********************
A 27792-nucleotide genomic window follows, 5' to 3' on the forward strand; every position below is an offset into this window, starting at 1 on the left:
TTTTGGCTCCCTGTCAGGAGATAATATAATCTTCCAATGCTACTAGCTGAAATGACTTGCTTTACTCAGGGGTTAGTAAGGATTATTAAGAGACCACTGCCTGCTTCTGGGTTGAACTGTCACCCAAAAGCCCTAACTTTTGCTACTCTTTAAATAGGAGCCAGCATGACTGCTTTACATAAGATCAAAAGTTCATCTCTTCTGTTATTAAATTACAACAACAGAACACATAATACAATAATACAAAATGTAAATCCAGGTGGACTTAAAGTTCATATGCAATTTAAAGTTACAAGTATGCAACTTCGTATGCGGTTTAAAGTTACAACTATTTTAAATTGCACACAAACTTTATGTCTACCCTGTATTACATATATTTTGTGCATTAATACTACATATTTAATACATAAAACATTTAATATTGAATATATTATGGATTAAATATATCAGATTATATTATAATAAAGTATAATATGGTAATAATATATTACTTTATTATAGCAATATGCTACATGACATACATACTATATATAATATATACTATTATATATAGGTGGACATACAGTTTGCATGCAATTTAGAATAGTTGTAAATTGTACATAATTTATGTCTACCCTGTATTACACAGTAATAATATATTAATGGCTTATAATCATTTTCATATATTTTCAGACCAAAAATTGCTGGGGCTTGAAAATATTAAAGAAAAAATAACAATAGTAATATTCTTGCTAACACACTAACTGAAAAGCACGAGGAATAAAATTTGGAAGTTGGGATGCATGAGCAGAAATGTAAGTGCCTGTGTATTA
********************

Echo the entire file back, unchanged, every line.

A 27792-nucleotide genomic window follows, 5' to 3' on the forward strand; every position below is an offset into this window, starting at 1 on the left:
TTTTGGCTCCCTGTCAGGAGATAATATAATCTTCCAATGCTACTAGCTGAAATGACTTGCTTTACTCAGGGGTTAGTAAGGATTATTAAGAGACCACTGCCTGCTTCTGGGTTGAACTGTCACCCAAAAGCCCTAACTTTTGCTACTCTTTAAATAGGAGCCAGCATGACTGCTTTACATAAGATCAAAAGTTCATCTCTTCTGTTATTAAATTACAACAACAGAACACATAATACAATAATACAAAATGTAAATCCAGGTGGACTTAAAGTTCATATGCAATTTAAAGTTACAAGTATGCAACTTCGTATGCGGTTTAAAGTTACAACTATTTTAAATTGCACACAAACTTTATGTCTACCCTGTATTACATATATTTTGTGCATTAATACTACATATTTAATACATAAAACATTTAATATTGAATATATTATGGATTAAATATATCAGATTATATTATAATAAAGTATAATATGGTAATAATATATTACTTTATTATAGCAATATGCTACATGACATACATACTATATATAATATATACTATTATATATAGGTGGACATACAGTTTGCATGCAATTTAGAATAGTTGTAAATTGTACATAATTTATGTCTACCCTGTATTACACAGTAATAATATATTAATGGCTTATAATCATTTTCATATATTTTCAGACCAAAAATTGCTGGGGCTTGAAAATATTAAAGAAAAAATAACAATAGTAATATTCTTGCTAACACACTAACTGAAAAGCACGAGGAATAAAATTTGGAAGTTGGGATGCATGAGCAGAAATGTAAGTGCCTGTGTATTA